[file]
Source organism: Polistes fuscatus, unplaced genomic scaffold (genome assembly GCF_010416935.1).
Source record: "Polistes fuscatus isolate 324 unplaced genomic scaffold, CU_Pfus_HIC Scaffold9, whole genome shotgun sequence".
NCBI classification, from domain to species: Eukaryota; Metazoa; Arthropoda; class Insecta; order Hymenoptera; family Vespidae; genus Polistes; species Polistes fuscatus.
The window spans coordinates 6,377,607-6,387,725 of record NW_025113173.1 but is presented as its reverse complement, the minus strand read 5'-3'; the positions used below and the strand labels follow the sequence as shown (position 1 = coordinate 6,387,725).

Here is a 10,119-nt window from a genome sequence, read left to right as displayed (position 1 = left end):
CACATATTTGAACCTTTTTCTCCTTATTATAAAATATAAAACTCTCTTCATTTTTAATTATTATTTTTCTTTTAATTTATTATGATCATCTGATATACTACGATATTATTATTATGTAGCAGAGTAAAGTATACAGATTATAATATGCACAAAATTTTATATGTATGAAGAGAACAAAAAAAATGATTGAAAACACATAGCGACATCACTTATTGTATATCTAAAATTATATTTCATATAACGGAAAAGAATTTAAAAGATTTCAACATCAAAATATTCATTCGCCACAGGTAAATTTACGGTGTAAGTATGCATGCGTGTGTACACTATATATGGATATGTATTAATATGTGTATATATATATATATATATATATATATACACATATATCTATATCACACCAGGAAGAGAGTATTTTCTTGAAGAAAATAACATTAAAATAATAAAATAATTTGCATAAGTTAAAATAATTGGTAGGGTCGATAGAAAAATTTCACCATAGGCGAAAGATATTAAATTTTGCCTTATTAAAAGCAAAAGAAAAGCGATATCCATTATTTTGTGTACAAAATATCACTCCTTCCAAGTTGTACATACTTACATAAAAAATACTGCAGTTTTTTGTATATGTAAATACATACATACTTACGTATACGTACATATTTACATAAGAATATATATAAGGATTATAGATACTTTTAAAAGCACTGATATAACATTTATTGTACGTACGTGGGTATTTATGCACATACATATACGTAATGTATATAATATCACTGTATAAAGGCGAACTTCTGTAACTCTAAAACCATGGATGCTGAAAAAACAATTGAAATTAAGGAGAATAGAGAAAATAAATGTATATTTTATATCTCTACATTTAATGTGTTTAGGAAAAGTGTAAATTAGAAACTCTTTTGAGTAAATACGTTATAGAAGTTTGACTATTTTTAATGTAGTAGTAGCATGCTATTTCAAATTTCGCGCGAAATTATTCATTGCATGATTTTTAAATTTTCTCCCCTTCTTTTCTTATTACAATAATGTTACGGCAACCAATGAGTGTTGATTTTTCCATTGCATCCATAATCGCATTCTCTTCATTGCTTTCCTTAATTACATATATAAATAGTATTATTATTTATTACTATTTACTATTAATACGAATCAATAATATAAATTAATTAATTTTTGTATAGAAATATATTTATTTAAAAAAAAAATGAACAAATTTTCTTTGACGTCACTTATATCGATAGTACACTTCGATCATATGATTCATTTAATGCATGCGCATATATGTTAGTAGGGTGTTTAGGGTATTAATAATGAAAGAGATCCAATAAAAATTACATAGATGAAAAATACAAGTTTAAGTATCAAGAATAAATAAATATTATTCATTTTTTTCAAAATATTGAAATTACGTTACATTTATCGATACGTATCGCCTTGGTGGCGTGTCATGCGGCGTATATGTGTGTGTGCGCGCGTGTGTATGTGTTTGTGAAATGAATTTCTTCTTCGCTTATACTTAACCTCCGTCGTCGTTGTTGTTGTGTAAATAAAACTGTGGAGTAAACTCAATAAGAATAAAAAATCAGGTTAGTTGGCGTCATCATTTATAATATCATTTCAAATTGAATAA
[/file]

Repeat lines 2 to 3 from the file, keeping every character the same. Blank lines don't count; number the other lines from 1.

Source record: "Polistes fuscatus isolate 324 unplaced genomic scaffold, CU_Pfus_HIC Scaffold9, whole genome shotgun sequence".
NCBI classification, from domain to species: Eukaryota; Metazoa; Arthropoda; class Insecta; order Hymenoptera; family Vespidae; genus Polistes; species Polistes fuscatus.